A general question that appeared to me after reading this thread: would it be possible to use *two* different narrators if the story has *two* different points-of-view? Two different voices would make it immediately clear to listeners that the story deals with two different PoVs.

Obviously, this would involve plenty of headaches regarding recording, mixing and production (and anything else I'm overlooking). Nevertheless, for the technical people of Escape Pod: would that be feasible?

I'm asking simply because this would make PoV-shifts (like 'em or not) absolutely clear in a *podcast* (as a reader I rarely have difficulties to see them on the written page).

Disclosure: I lifted one of Aliette de Bodard very early stories from the Interzone slush pile back in 2006 (or so), and after meeting her at an EasterCon around that time have been very good friends with her ever since, so I'm following her writing career with interest. But I do mean this inquiry in general: would this work for other stories with PoV-shifts (and yes: as a writer, I'm guilty as charged), and is it feasible?

It's definitely feasible and there are several podcasts (many of which I listen to) that do this. However, it's a question of story-telling philosophy. To demonstrate the dichotomy:
Escape Pod has traditionally focused on a single narrator, stripped-down (minimal voices/sound effects) style of story telling.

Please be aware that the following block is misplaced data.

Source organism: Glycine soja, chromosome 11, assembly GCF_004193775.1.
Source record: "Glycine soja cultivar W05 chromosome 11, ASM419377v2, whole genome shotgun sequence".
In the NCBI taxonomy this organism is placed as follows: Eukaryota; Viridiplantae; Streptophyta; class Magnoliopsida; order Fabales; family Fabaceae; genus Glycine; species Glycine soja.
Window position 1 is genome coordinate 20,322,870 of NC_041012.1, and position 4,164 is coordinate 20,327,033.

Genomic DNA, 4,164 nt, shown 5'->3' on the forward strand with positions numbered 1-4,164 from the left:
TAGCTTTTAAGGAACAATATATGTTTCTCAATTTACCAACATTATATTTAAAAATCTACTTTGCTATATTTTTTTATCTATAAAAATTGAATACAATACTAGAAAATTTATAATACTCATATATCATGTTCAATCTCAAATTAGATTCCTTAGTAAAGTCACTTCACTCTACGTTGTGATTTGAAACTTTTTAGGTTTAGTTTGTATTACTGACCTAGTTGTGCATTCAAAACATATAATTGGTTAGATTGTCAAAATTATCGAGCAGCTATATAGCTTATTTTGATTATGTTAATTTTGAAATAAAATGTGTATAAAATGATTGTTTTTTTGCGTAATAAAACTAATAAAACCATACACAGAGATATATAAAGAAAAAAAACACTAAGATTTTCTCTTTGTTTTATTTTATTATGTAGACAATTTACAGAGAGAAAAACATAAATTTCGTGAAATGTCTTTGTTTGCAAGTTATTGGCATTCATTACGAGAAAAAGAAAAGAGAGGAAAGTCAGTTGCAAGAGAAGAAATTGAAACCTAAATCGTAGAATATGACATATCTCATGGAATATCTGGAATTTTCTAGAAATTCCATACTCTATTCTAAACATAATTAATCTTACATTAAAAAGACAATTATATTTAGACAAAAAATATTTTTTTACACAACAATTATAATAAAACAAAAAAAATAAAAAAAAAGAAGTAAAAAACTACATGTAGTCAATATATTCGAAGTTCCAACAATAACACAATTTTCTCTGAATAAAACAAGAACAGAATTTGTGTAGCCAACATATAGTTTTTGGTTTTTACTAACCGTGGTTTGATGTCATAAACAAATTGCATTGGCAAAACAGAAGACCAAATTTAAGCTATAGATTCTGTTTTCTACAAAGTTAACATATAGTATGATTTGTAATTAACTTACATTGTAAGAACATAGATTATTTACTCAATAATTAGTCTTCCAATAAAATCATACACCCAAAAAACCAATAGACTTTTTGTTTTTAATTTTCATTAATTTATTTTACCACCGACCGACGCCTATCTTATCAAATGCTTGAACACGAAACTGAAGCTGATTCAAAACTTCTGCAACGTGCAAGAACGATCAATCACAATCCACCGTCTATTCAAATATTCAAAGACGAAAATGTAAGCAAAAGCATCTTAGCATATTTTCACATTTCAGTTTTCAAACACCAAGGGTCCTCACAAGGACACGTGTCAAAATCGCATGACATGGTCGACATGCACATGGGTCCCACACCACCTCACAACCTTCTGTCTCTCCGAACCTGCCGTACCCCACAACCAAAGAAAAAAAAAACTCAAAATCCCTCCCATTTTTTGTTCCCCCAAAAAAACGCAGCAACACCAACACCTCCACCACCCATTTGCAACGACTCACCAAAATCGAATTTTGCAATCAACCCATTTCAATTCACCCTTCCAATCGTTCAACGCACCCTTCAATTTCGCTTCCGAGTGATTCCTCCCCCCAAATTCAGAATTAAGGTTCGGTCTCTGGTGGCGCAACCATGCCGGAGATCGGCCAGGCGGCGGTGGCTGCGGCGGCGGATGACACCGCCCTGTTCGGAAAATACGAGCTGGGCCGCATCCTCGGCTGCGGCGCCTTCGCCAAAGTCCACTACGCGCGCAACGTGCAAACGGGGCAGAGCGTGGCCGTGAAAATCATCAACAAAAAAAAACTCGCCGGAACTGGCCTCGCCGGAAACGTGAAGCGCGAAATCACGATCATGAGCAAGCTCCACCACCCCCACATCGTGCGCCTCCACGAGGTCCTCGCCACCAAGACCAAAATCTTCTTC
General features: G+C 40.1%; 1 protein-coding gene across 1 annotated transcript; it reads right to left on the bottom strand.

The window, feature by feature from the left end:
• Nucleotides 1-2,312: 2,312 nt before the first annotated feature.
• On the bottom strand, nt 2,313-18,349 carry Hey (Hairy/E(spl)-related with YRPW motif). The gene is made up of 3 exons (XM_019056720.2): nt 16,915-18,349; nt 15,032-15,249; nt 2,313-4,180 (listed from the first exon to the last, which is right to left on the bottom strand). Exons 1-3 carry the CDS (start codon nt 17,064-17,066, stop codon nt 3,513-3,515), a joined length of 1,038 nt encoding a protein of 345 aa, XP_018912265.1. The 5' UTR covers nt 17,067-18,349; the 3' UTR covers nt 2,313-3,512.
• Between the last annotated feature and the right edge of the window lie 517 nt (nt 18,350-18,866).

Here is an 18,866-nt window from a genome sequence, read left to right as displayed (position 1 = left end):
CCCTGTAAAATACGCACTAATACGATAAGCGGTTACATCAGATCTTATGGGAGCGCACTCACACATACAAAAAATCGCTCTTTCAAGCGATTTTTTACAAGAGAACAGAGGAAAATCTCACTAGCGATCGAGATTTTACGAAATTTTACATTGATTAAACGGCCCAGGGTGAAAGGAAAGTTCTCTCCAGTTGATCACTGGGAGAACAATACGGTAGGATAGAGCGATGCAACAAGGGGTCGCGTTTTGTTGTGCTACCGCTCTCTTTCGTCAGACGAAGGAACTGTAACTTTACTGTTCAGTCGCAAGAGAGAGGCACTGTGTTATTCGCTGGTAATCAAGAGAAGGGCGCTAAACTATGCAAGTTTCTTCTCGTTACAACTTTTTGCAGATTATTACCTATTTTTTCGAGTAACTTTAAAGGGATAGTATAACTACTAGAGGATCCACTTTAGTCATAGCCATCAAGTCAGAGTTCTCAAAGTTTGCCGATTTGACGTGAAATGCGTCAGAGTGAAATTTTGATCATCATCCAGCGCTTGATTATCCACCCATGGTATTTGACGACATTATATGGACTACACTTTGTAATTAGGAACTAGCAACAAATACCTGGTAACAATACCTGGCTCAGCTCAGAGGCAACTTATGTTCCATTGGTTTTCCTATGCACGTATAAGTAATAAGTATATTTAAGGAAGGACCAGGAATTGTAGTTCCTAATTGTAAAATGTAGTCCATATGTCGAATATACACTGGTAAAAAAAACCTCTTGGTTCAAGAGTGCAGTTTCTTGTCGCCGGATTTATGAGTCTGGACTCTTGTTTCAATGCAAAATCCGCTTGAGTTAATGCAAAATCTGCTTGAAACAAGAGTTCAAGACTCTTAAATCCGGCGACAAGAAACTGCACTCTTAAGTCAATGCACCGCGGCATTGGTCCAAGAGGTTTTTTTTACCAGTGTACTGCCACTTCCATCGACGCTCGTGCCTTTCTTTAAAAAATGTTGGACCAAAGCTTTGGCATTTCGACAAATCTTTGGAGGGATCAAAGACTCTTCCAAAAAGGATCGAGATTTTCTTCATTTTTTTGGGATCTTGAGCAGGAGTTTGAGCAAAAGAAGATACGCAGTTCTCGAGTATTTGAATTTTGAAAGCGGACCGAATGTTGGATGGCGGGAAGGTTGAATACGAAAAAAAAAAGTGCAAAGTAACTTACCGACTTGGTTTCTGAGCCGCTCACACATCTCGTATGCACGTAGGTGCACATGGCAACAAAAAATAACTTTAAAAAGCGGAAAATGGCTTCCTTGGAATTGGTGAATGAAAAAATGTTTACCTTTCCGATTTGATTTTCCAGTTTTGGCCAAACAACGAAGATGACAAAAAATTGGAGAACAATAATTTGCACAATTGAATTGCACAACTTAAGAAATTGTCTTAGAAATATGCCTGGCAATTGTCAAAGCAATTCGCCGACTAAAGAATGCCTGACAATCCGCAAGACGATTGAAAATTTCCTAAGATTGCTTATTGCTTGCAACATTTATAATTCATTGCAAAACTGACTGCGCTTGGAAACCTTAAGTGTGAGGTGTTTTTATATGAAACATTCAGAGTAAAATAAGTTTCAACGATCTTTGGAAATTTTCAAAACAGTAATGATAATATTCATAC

The Drabblecast traditionally tends toward having a single narrator plus some voices/sound effects.
The Dunesteef goes "all out" with a different reader for each character, full sound effects, and background music.
Every added level of production of course adds to the amount of work that the readers and producers have to go through during production.

So, it's less a matter of feasibility and more a matter of preference. As I alluded to in my post above, the majority of responders on the forum here seem to prefer that Escape Pod stick to its roots and have a minimalistic approach to story telling.



matweller

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Reply #16 on: August 18, 2013, 03:09:10 PM
Agreed. It can certainly be done, it's a matter of preference. EP has always taken a "live reading" approach, which is to say: as if the narrator were on a stool in front of you. It's why I generally use sound effects very sparingly and a full cast reading or audio drama is a special event here.

It's not to say we couldn't do it more often, just that it's at the editor's discretion, it's a bit more involved and certainly requires some foresight.



evrgrn_monster

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Reply #17 on: August 21, 2013, 03:31:01 AM